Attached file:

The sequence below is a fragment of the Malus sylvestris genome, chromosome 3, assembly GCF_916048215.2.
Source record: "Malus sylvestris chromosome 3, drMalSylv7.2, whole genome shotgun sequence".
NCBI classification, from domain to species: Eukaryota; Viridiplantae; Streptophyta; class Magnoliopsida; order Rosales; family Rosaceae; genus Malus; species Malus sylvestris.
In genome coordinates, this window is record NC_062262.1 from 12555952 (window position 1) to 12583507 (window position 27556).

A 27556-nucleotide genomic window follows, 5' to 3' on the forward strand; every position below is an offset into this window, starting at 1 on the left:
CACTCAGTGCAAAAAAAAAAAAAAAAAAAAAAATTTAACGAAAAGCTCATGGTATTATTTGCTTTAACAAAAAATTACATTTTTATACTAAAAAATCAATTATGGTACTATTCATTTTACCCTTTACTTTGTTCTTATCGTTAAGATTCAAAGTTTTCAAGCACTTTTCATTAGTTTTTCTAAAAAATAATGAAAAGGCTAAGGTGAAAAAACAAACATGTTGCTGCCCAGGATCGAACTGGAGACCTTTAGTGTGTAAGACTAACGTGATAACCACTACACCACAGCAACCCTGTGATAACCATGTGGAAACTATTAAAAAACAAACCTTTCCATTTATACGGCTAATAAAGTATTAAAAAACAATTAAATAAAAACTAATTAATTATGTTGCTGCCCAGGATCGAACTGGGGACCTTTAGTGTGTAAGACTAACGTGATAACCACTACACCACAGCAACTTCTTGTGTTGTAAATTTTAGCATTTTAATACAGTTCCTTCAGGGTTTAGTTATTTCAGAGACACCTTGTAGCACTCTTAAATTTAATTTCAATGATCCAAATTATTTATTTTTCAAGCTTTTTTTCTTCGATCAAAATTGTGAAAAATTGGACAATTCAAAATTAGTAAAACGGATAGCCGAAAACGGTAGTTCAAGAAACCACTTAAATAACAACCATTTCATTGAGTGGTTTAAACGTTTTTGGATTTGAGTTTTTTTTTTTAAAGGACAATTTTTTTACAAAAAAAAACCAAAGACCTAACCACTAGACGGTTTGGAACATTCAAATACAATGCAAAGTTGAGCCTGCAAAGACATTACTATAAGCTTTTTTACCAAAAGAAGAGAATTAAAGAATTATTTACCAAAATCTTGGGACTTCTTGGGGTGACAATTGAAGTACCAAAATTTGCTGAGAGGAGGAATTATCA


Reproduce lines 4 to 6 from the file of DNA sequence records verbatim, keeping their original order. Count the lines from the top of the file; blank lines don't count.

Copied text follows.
In genome coordinates, this window is record NC_062262.1 from 12555952 (window position 1) to 12583507 (window position 27556).

A 27556-nucleotide genomic window follows, 5' to 3' on the forward strand; every position below is an offset into this window, starting at 1 on the left:
CACTCAGTGCAAAAAAAAAAAAAAAAAAAAAAATTTAACGAAAAGCTCATGGTATTATTTGCTTTAACAAAAAATTACATTTTTATACTAAAAAATCAATTATGGTACTATTCATTTTACCCTTTACTTTGTTCTTATCGTTAAGATTCAAAGTTTTCAAGCACTTTTCATTAGTTTTTCTAAAAAATAATGAAAAGGCTAAGGTGAAAAAACAAACATGTTGCTGCCCAGGATCGAACTGGAGACCTTTAGTGTGTAAGACTAACGTGATAACCACTACACCACAGCAACCCTGTGATAACCATGTGGAAACTATTAAAAAACAAACCTTTCCATTTATACGGCTAATAAAGTATTAAAAAACAATTAAATAAAAACTAATTAATTATGTTGCTGCCCAGGATCGAACTGGGGACCTTTAGTGTGTAAGACTAACGTGATAACCACTACACCACAGCAACTTCTTGTGTTGTAAATTTTAGCATTTTAATACAGTTCCTTCAGGGTTTAGTTATTTCAGAGACACCTTGTAGCACTCTTAAATTTAATTTCAATGATCCAAATTATTTATTTTTCAAGCTTTTTTTCTTCGATCAAAATTGTGAAAAATTGGACAATTCAAAATTAGTAAAACGGATAGCCGAAAACGGTAGTTCAAGAAACCACTTAAATAACAACCATTTCATTGAGTGGTTTAAACGTTTTTGGATTTGAGTTTTTTTTTTTAAAGGACAATTTTTTTACAAAAAAAAACCAAAGACCTAACCACTAGACGGTTTGGAACATTCAAATACAATGCAAAGTTGAGCCTGCAAAGACATTACTATAAGCTTTTTTACCAAAAGAAGAGAATTAAAGAATTATTTACCAAAATCTTGGGACTTCTTGGGGTGACAATTGAAGTACCAAAATTTGCTGAGAGGAGGAATTATCA